A World Without Agriculture: The Structural Transformation by C. Peter Timmer

By C. Peter Timmer

The progressively diminishing position of agriculture on the planet economy_a mostly unperceived, poorly understood, yet profound change_is as transformational for developmental fiscal concept as gravity has been for physics. C. Peter Timmer argues that policymakers who forget about this basic shift possibility mismanaging their financial improvement rules, with critical results. The 'structural transformation' of constructing economies has 4 major beneficial properties: a falling proportion of agriculture in monetary output and employment; a emerging percentage of city monetary job in and sleek prone; the migration of rural staff to city settings; and a demographic transition in delivery and loss of life charges that usually results in a spurt in inhabitants development ahead of a brand new equilibrium is reached. even if all constructing economies adventure those transitions, dealing with the ensuing political outcomes has been a big problem for policymakers over the last half-century. attempting to cease the structural transformation easily doesn't paintings. Bolstering the ability of the negative to learn from swap, besides the fact that, does. Investments in human assets, for example_especially in schooling and health_are the main promising methods to easing the transitions of a constructing countryOs structural transformation. Such innovations require major public-sector assets and coverage help to augment rural productiveness and depend upon political techniques which are delicate to the pressures generated through the structural transformation. constructing effective coverage mechanisms to steer constructing economies in the course of the structural transformation might be a concern of global governments within the twenty-first century. This monograph, a global with no Agriculture, was once the 2007 Henry Wendt Lecture, introduced on the American company Institute in Washington, D.C. on October 30, 2007. The Wendt Lecture is brought each year via a pupil who has made significant contributions to our knowing of the fashionable phenomenon of globalization and its effects for social welfare, govt coverage, and the growth of liberal political associations.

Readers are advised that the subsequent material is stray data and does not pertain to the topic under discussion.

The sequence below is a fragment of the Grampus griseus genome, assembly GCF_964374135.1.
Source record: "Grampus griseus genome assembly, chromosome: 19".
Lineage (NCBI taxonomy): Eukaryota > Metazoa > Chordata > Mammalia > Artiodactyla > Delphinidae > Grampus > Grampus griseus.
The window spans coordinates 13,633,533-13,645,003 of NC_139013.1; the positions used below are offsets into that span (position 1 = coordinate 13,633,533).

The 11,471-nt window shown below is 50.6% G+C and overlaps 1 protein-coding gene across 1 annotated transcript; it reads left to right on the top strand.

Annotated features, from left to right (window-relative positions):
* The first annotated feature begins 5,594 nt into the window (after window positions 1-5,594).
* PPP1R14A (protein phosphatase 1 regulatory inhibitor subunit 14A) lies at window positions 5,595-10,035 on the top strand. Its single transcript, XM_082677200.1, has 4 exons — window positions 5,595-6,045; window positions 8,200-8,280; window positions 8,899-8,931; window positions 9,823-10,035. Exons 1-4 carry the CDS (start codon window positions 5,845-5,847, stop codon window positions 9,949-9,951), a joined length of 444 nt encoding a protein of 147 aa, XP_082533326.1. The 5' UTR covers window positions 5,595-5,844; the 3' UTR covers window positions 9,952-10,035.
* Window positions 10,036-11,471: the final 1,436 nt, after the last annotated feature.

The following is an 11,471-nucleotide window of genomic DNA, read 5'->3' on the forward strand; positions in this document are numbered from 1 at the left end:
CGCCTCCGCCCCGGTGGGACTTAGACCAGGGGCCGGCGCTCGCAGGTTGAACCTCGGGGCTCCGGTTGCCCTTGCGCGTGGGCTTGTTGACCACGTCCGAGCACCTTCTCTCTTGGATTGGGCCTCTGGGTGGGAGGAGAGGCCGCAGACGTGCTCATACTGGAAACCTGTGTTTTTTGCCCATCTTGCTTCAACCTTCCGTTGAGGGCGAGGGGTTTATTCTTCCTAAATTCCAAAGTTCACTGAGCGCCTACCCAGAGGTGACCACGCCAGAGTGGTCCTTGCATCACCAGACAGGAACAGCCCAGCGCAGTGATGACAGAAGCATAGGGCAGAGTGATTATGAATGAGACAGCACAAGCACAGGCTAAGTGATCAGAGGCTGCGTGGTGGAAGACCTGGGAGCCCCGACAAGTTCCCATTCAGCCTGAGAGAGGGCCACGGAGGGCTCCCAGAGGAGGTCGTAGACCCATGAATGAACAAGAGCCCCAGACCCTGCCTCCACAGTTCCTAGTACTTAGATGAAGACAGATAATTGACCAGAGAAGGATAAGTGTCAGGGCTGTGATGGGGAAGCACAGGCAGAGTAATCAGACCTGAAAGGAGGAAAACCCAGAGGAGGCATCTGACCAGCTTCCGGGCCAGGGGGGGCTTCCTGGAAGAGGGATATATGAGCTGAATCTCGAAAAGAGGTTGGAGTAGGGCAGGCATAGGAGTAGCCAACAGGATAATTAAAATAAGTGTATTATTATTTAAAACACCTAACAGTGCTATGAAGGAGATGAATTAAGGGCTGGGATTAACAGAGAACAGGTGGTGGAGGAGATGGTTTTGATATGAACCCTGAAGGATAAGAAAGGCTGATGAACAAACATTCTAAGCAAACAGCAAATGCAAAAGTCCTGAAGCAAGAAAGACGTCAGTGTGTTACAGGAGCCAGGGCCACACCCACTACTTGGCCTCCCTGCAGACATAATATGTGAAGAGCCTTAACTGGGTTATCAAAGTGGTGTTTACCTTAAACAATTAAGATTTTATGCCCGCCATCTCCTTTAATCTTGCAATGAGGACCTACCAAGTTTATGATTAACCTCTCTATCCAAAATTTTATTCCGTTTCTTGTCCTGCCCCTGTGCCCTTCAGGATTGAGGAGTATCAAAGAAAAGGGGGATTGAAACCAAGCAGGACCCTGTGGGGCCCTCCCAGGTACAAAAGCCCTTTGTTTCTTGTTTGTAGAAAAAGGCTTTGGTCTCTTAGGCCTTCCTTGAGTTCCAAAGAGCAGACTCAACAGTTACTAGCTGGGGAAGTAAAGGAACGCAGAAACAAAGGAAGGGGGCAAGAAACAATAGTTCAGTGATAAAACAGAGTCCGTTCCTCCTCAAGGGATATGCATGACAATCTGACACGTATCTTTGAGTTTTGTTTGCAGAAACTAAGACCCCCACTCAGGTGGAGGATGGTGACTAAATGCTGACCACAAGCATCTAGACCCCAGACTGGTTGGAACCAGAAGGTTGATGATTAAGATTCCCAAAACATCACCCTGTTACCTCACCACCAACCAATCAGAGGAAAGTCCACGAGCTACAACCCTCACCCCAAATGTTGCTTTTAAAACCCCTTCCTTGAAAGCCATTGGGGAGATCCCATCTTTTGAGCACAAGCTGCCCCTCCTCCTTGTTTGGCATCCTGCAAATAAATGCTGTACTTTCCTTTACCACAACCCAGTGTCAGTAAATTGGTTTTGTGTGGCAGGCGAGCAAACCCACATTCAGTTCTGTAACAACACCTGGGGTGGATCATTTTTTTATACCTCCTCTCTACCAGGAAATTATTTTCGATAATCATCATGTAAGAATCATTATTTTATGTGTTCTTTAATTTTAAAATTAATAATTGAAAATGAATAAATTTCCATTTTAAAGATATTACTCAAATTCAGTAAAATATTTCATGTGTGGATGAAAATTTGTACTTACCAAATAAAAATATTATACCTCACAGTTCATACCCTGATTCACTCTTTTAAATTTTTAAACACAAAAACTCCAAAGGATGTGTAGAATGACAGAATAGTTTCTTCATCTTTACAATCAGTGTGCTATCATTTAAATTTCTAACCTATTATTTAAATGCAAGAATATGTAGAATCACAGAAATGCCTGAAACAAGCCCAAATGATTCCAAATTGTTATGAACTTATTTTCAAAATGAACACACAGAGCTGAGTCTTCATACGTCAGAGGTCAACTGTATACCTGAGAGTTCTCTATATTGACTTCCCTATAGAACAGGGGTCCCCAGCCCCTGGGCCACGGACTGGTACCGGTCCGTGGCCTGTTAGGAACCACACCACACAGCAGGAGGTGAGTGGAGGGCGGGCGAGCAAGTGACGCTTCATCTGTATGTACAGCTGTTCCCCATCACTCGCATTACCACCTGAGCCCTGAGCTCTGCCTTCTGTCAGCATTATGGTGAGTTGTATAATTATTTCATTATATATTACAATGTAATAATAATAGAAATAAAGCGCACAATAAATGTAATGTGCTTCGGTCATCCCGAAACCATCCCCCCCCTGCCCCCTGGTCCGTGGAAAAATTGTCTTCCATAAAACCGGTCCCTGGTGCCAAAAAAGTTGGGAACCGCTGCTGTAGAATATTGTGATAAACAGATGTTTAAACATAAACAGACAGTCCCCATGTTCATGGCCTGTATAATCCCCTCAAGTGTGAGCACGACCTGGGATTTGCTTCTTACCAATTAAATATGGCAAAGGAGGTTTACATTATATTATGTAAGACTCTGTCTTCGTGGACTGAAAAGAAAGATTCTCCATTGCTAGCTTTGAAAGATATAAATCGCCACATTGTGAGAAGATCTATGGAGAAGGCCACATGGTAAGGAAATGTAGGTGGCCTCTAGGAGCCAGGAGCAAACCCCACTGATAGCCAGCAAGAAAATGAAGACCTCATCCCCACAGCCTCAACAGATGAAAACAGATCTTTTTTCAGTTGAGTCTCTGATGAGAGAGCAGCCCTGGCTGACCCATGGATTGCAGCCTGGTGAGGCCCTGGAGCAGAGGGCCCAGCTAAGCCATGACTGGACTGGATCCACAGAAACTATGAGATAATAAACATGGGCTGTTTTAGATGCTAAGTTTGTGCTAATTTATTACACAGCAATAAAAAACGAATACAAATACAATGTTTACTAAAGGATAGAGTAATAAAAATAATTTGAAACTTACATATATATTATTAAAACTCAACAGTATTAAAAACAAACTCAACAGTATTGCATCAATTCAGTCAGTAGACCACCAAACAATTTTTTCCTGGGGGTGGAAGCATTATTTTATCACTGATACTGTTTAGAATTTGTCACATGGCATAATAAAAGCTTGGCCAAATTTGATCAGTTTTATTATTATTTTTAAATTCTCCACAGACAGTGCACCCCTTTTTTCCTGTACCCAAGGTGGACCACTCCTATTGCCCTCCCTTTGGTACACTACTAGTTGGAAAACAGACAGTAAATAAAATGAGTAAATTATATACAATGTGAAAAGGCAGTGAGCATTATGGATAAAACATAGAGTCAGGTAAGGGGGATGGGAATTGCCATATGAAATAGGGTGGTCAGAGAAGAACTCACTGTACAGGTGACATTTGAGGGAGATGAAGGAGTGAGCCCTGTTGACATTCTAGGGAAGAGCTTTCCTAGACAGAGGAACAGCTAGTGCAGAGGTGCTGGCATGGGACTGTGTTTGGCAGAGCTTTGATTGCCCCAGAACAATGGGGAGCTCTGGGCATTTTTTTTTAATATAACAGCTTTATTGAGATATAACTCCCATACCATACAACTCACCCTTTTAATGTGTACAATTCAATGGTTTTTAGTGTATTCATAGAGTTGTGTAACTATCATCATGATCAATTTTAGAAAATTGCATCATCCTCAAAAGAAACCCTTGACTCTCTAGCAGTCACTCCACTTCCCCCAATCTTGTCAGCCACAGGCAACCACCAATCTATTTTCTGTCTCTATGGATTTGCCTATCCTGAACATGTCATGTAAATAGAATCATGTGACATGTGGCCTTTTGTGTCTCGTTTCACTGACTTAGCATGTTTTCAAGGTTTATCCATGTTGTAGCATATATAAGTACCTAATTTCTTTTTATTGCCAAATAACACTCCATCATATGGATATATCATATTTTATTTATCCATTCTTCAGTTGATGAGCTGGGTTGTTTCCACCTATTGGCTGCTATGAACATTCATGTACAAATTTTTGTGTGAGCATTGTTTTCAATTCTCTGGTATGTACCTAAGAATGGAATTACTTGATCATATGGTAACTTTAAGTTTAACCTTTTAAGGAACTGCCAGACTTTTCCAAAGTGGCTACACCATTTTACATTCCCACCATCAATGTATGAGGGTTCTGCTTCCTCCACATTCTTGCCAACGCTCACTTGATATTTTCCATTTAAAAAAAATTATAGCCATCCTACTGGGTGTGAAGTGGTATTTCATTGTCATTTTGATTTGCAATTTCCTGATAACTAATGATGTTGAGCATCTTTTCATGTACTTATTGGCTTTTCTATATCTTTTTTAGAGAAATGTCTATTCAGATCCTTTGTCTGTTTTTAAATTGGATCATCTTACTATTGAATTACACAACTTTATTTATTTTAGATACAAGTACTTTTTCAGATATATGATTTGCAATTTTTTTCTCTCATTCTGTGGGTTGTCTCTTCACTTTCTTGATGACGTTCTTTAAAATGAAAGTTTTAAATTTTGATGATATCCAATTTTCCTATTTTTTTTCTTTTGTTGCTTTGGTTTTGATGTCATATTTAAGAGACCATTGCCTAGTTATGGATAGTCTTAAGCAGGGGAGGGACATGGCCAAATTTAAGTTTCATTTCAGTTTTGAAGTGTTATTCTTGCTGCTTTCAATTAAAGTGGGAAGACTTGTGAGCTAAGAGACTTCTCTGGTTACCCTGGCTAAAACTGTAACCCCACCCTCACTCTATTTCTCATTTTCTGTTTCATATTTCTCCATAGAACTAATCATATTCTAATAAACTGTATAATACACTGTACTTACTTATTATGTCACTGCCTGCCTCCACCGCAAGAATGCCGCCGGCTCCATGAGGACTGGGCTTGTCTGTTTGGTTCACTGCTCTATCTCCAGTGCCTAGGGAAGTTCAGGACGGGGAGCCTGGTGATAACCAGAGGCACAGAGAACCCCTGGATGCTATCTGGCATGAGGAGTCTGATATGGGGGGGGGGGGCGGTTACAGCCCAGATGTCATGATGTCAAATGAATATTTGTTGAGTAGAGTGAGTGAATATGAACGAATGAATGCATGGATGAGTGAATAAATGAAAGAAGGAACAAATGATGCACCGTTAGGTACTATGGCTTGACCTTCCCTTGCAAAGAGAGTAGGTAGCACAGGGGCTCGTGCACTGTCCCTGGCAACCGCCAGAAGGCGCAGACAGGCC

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In China and India, for example, the increase in this gap since the early 1990s has generated strong political pressures. A worrisome aspect of the rural–urban income gap is that it actually tends to get larger during the early stages of economic growth. The turning point in the relationship for AgGAPshr only occurs at per-capita levels of GDP above $9,000 in regression C-3 in table 2-3 (where the terms-of-trade variable is not included). By way of comparison, per-capita GDP in 2000 was $5,940 in Mexico, $6,185 in Uruguay, $7,700 in Argentina, $10,300 in Greece, and $10,940 in South Korea.

But raising the caloric intake of the poor has a positive effect on their well-being, work productivity, and investment in human capital. Empirical evidence provided by Paul Schultz and by Fogel illustrates this importance,35 but a more general case can also be made. The case builds on three empirical relationships: between agricultural growth and poverty alleviation; between increases in domestic food production and improvements in nutrient intake; and between agricultural productivity and productivity growth in the rest of the economy.

This effect can be seen even more clearly when both components of the agricultural terms of trade are included separately in the standard structural transformation regressions, for Asia and non-Asia (see COMMON PATTERNS AND DIVERGENT POLICIES 35 TABLE 2-4 IMPACTS OF THE PREDICTED AGRICULTURAL TERMS OF TRADE FOR ASIA AND NON-ASIA Asia Impact of the specified agricultural terms of trade on . . 9854 Non-Asia Impact of the specified agricultural terms of trade on . . 9886 SOURCE: Timmer and Akkus 2008, technical annex.

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